torsdag 22. september 2016

We used to throw these things!

Never threw them very far, though. Just helped them getting airborne, so to say, then they more or less helped themselves the rest of the time. At least as long as the batteries for the remote control was still alive.
This was the usual sunday activity for some time during my childhood. We were a bunch of people, some young and some older, finding lots of fun in building aircraft models and throwing them into the air like this. Had to find a place with nice hang winds, usually that would mean climbing up some kind of more or less steep hill when the wind blew in the somewhat right direction. We could fly them for quite some time as long as the wind kept on pushing up that hillside. It was nice and quiet, and a bit interesting for a kid building a real airplane and make it fly. 

On the hang, Vigra sometime in the late 70's. Minolta Hi-matic G

More often than not they would also land softly into the sometimes high grass and heather up on that ridge, but sometimes they would also land in a bit less soft place. If the plane went a bit too far behind the ridge it would easily catch some quite bad downwinds, which usually meant we had to climb down the rocky backside to pick up the pieces. Small pieces, usually. Nothing much to start a rebuild on, but the electronics were expensive back then, so that would be the main task... to find all of that stuff.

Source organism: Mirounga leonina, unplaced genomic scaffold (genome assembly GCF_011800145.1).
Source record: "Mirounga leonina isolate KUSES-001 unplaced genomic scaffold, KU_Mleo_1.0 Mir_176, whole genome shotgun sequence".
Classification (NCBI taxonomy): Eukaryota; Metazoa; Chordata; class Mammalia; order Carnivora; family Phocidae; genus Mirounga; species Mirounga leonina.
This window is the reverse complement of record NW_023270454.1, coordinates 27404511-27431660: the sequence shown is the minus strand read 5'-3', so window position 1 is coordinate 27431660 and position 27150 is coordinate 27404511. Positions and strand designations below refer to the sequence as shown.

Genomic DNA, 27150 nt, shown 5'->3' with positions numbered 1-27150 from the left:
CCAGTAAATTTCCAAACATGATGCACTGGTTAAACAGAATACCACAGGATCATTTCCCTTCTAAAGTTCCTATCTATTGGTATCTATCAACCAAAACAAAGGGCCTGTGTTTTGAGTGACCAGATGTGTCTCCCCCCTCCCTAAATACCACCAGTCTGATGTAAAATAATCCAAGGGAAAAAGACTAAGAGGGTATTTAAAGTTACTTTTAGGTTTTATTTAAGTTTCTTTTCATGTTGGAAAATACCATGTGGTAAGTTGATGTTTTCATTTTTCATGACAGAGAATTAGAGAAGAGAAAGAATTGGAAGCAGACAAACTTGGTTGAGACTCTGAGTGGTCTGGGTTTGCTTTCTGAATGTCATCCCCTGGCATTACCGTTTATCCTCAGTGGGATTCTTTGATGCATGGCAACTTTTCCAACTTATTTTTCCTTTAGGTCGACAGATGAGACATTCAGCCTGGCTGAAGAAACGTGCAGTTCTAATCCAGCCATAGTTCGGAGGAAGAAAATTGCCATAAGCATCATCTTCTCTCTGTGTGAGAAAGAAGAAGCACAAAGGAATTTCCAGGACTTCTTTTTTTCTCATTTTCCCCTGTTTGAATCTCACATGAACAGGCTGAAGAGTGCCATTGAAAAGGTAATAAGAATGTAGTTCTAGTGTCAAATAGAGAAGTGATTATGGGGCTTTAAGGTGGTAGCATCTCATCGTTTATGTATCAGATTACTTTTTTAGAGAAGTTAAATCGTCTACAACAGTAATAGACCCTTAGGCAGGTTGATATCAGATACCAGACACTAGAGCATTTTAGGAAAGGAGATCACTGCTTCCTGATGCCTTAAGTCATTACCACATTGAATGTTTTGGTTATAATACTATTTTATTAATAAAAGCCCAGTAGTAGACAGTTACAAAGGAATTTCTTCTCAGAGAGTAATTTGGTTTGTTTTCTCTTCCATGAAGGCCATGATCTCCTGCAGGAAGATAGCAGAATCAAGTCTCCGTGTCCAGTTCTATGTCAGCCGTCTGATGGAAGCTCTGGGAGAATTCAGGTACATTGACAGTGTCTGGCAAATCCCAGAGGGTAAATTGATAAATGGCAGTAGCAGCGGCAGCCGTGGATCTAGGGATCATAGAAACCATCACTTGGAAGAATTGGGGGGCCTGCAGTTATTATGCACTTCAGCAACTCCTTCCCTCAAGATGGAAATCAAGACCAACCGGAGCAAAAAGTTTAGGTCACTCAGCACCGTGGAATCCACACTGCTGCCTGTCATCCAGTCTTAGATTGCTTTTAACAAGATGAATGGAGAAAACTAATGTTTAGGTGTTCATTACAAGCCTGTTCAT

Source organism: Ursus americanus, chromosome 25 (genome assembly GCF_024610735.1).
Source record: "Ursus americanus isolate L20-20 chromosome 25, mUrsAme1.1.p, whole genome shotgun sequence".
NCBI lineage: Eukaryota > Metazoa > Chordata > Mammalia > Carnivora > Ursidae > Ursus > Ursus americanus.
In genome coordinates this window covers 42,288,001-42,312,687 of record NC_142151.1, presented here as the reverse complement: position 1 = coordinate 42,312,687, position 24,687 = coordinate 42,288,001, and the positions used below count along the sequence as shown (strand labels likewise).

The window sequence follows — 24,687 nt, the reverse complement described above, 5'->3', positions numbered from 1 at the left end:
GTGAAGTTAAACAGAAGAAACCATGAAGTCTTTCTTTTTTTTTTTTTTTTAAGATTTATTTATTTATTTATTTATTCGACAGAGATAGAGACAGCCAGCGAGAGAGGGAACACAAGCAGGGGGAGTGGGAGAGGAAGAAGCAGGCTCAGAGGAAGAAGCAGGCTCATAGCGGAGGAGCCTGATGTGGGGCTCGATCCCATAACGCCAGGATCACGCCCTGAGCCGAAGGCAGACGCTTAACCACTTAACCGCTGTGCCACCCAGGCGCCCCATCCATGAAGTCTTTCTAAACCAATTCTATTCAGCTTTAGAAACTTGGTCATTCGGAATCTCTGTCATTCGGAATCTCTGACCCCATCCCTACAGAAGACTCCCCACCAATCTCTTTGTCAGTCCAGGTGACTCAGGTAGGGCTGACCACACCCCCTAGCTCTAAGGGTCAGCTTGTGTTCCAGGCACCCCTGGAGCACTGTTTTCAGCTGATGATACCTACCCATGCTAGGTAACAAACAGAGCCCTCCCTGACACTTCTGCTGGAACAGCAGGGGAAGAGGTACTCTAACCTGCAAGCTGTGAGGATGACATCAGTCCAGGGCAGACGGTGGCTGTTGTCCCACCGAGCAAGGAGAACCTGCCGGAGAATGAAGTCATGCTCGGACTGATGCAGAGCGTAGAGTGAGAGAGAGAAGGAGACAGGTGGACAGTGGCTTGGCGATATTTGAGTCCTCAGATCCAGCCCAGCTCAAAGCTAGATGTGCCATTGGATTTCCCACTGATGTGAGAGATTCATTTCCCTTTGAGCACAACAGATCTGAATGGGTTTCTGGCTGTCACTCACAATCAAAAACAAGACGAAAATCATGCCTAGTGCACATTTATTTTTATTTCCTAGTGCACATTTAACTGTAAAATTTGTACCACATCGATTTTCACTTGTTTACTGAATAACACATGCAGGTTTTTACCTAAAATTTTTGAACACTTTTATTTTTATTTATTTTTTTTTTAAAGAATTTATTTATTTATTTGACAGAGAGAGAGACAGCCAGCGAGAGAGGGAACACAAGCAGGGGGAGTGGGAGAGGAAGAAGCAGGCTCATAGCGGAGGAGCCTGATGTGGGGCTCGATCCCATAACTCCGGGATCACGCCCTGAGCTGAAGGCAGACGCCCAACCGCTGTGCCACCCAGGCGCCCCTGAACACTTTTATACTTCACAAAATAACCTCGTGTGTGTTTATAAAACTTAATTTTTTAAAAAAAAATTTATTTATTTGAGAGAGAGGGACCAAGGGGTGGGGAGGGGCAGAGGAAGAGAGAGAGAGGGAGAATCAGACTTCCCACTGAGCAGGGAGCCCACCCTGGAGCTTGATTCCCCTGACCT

I think my father still have a few bits and pieces of a couple of airplanes from back in the days. I know for sure he got the RC bits, at least. I remember very well one of the last crashes with one of his old planes. The sound still ringing in my ear, kind of. I think he more or less quit after that. Could have killed someone, probably. It was during the norwegian championship of speedflying gliderplanes. He had built this horror machine that could be loaded with lead around the center of gravity to really speed up the thing. Wings up high to really add speed and aerobatic qualities. It was known under the name "Ridge Racer", and was a fantastic "machine". It only survived a few training passes and just almost one full competition round during that day. 
It was a very nervous plane to fly, and we all kind of knew it would not live for long anyway. 
I will never forget the last sound it made though, and that quite impressive pile of pulverized small bits and pieces coming flying up the hill towards me because of the quite strong wind being pushed against the hillside. 

Would be fun to give it a try again, but I don't know. Maybe I'm better off just keep it as a memory of days long gone...

1 kommentar:

  1. That sounds like one amazing glider, Roy - and yes, dangerous too! I'd like to have seen that thing fly...from a safe distance, you understand :)


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